DEP denies public records request for explanation DEP provided to Advisory Council
Wanaque Reservoir from Monksville dam (9/24/15)
[Update #2 – Acting State Geologist Hoffman made a presentation to the Water Supply Advisory Council today about the “mix up” with respect to drought data. It boils down to a complex statistical methods issue involving precipitation data. This led to misleading reporting. No big deal in the sense that is was a legitimate technical error. The briefing expanded upon the memo I filed an OPRA for.]
Update #1: 9/30/15 – Jim O’Neill at the Record finally gets it half right on the flow issue – as I noted, the Passaic basin flows were critically low.
But he continues to ignore the water quality issue – ironically in today’s story about rainfall making everything OK:
The North Jersey District Water Supply Commission, which operates the reservoir, can refill it when levels drop by using pump stations on the Pompton and Ramapo rivers. The state prohibits the commission from pumping water out of the rivers during July and August, because of concern that flows are too low. The commission pumped water out of the Pompton through much of September, and was sending 50 million to 95 million gallons a day of river water into the Wanaque Reservoir.
But because flows in the Pompton, Ramapo and Passaic had become so low in recent days, the commission was forced under state regulations to stop pumping, said commission spokesman William Maer.
Once again, though, O’Neill doest get it quite right. The flows in the Passaic “in recent days” are actually HIGHER that they were on September 6 – 9, when I raised the issue! see:
My guess is that the cessation of pumping is what explains the increase in flows on 9/23 –
Yes, once again, we are lurching from drought to flood ~~~ end update]
As the summer’s lack of rainfall persisted into the fall and drought worsened, some private water companies issued water conservation advisories.
So people were scratching their heads asking why DEP refused to declare a drought watch, and the news media began to ask questions and write stories.
I posted criticisms of the Bergen Record’s coverage, noting errors and omissions in river flow and water quality data.
Stephen Stirling of the Star Ledger (NJ Advance media) took that criticism one step further and discovered that DEP had published and relied on faulty data.
On September 11, 2015, he wrote a scathingly critical story:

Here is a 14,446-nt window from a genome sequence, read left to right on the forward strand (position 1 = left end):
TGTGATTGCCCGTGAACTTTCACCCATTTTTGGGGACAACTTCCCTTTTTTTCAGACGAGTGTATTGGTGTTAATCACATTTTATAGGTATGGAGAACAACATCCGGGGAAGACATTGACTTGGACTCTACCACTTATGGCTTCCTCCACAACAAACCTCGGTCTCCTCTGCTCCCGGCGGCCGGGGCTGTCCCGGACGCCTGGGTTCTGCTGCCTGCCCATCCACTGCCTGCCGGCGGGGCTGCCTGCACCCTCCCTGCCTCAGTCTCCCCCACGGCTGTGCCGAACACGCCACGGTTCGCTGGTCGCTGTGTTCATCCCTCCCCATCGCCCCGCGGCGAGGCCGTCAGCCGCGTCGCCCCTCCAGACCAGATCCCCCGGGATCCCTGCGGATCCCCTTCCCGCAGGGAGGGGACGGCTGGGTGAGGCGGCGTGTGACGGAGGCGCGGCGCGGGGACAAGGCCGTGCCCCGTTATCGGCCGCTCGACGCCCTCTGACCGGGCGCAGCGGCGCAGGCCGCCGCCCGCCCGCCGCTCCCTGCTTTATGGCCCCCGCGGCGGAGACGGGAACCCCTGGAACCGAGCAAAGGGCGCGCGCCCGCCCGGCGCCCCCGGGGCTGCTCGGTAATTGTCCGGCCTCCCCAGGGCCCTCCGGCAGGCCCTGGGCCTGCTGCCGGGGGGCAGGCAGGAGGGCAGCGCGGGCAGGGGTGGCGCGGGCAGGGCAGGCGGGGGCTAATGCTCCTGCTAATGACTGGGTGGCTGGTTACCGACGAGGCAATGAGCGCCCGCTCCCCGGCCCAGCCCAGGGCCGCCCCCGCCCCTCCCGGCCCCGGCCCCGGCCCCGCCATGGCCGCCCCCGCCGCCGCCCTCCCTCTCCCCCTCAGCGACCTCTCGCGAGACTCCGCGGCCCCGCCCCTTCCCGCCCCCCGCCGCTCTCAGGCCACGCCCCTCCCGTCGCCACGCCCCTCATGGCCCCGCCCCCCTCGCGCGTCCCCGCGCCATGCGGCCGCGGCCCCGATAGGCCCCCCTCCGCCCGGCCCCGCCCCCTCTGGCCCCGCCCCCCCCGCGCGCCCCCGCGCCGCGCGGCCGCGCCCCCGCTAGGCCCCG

No drought about it, DEP published faulty rainfall data
Everyone except the New Jersey Department of Environmental Protection seemed to know that mounting precipitation deficits were becoming a problem for New Jersey’s most populous region.
By several measures of the National Weather Service and the New Jersey State Climatologist, precipitation deficits in northeastern New Jersey, prior to Thursday’s rains, were operating between four and six inches below average. The U.S. Drought Monitor, a national collective of academics, placed northeastern New Jersey in a “moderate drought” designation. United Water, which provides water to more than 800,000, called for voluntarily water restrictions after its reservoirs fell to about 45 percent of capacity, following a scorching and dry August.
But visit the DEP’s drought monitoring site, and a different story is being told:
The agency’s drought monitoring site has stated that precipitation, reservoir and ground water levels all remain near or above normal.
But for an undetermined amount of time, an analytical error has led the state agency to use and publish erroneous information about the state’s water situation, a topic that affects virtually every facet of life in New Jersey, from farming to day-to-day residential water usage.
Obviously, DEP was embarrassed by the error. I imagine Commissioner Martin was very angry too.
At some point, I am not clear how, this news story became a concern of the NJ Water Supply Advisory Council (WSAC). The Council is an advisory body to the DEP Commissioner. It has no formal powers.